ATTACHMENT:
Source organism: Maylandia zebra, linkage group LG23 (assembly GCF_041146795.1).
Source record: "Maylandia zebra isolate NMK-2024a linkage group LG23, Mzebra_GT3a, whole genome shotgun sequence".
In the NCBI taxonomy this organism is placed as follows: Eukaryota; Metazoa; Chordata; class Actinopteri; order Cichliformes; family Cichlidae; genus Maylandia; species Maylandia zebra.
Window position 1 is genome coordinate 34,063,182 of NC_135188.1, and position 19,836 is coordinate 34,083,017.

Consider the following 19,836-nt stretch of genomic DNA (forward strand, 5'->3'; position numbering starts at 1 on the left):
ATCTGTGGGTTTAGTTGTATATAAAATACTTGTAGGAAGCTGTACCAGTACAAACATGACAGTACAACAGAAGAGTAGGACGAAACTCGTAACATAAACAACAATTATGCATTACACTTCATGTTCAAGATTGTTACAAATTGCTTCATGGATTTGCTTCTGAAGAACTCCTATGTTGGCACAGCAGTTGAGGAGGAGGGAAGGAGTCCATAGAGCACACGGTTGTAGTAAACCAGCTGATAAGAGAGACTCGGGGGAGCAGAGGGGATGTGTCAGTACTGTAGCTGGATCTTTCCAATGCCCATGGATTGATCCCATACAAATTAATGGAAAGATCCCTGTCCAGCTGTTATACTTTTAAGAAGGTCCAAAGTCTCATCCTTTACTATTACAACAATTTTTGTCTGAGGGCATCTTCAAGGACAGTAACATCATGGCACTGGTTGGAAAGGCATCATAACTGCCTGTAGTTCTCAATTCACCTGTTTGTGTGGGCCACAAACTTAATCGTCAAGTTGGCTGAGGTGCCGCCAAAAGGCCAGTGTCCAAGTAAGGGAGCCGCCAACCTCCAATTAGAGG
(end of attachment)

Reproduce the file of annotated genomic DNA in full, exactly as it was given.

Source organism: Maylandia zebra, linkage group LG23 (assembly GCF_041146795.1).
Source record: "Maylandia zebra isolate NMK-2024a linkage group LG23, Mzebra_GT3a, whole genome shotgun sequence".
In the NCBI taxonomy this organism is placed as follows: Eukaryota; Metazoa; Chordata; class Actinopteri; order Cichliformes; family Cichlidae; genus Maylandia; species Maylandia zebra.
Window position 1 is genome coordinate 34,063,182 of NC_135188.1, and position 19,836 is coordinate 34,083,017.

Consider the following 19,836-nt stretch of genomic DNA (forward strand, 5'->3'; position numbering starts at 1 on the left):
ATCTGTGGGTTTAGTTGTATATAAAATACTTGTAGGAAGCTGTACCAGTACAAACATGACAGTACAACAGAAGAGTAGGACGAAACTCGTAACATAAACAACAATTATGCATTACACTTCATGTTCAAGATTGTTACAAATTGCTTCATGGATTTGCTTCTGAAGAACTCCTATGTTGGCACAGCAGTTGAGGAGGAGGGAAGGAGTCCATAGAGCACACGGTTGTAGTAAACCAGCTGATAAGAGAGACTCGGGGGAGCAGAGGGGATGTGTCAGTACTGTAGCTGGATCTTTCCAATGCCCATGGATTGATCCCATACAAATTAATGGAAAGATCCCTGTCCAGCTGTTATACTTTTAAGAAGGTCCAAAGTCTCATCCTTTACTATTACAACAATTTTTGTCTGAGGGCATCTTCAAGGACAGTAACATCATGGCACTGGTTGGAAAGGCATCATAACTGCCTGTAGTTCTCAATTCACCTGTTTGTGTGGGCCACAAACTTAATCGTCAAGTTGGCTGAGGTGCCGCCAAAAGGCCAGTGTCCAAGTAAGGGAGCCGCCAACCTCCAATTAGAGG